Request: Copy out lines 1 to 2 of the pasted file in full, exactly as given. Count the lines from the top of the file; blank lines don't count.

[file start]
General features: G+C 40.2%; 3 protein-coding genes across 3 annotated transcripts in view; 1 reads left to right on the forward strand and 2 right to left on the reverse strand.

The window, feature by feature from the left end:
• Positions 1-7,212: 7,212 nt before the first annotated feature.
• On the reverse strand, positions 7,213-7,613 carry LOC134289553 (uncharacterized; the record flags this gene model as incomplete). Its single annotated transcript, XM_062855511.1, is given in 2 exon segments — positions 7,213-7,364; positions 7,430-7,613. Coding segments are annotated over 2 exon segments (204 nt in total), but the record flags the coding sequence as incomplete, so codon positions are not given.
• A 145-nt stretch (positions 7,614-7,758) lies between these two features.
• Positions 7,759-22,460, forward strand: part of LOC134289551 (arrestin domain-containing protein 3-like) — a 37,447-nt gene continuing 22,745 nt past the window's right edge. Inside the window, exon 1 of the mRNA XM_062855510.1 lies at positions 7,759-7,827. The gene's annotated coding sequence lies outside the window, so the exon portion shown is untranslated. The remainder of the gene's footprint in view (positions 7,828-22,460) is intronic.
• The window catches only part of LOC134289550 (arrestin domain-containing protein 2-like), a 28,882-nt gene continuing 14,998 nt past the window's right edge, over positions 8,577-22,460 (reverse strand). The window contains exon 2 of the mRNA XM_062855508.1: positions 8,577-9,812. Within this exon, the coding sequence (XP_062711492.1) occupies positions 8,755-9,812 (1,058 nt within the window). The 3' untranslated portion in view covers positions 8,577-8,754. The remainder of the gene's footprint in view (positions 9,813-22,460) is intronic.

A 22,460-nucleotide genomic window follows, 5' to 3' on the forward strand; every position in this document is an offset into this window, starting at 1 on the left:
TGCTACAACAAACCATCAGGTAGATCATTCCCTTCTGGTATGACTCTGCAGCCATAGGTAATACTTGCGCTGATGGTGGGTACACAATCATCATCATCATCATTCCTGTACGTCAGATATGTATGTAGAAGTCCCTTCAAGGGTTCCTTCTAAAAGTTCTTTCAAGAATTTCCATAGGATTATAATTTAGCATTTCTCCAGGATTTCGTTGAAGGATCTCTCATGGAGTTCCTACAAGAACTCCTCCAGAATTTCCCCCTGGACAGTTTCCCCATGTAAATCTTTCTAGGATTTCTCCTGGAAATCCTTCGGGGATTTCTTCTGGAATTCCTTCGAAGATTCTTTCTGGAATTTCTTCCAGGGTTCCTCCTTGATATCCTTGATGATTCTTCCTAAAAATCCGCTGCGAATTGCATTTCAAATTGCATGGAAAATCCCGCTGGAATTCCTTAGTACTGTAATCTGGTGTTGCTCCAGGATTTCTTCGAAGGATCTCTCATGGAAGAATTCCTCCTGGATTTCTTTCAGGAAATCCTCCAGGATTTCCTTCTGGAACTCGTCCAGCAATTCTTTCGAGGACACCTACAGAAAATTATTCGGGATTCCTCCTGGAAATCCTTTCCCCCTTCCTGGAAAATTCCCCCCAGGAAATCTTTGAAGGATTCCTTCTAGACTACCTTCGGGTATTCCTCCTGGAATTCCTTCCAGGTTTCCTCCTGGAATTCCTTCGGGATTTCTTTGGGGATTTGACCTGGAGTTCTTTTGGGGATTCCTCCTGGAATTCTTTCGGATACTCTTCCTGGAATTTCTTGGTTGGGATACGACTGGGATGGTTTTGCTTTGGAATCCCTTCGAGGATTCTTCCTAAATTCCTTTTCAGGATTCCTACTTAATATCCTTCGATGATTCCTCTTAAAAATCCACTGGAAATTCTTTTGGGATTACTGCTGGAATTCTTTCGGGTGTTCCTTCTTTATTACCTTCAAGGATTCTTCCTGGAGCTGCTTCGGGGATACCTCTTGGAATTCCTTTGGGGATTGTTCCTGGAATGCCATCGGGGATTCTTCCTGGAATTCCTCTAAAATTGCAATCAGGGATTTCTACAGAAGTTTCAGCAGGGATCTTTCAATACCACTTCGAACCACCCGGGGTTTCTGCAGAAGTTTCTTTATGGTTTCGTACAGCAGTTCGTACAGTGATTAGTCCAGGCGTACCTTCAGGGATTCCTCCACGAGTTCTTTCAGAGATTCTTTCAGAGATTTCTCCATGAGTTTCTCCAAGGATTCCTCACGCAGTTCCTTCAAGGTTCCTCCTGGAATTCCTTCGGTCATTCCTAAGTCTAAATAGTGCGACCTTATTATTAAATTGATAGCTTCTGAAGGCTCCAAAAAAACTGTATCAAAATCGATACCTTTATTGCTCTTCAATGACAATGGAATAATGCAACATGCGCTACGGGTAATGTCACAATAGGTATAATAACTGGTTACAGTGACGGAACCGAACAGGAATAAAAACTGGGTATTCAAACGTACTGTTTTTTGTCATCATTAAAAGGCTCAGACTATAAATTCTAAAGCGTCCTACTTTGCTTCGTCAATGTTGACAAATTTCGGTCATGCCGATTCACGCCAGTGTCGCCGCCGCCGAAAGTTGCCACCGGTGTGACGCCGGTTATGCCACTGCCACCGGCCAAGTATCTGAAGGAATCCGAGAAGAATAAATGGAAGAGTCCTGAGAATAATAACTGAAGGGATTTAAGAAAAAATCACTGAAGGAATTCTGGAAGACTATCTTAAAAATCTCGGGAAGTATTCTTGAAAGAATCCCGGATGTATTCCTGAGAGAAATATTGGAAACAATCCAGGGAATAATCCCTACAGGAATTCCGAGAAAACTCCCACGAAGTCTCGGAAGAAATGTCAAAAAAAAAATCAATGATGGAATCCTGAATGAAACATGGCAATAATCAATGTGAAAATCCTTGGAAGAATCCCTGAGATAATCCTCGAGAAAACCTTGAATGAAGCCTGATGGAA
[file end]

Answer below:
General features: G+C 40.2%; 3 protein-coding genes across 3 annotated transcripts in view; 1 reads left to right on the forward strand and 2 right to left on the reverse strand.

The window, feature by feature from the left end: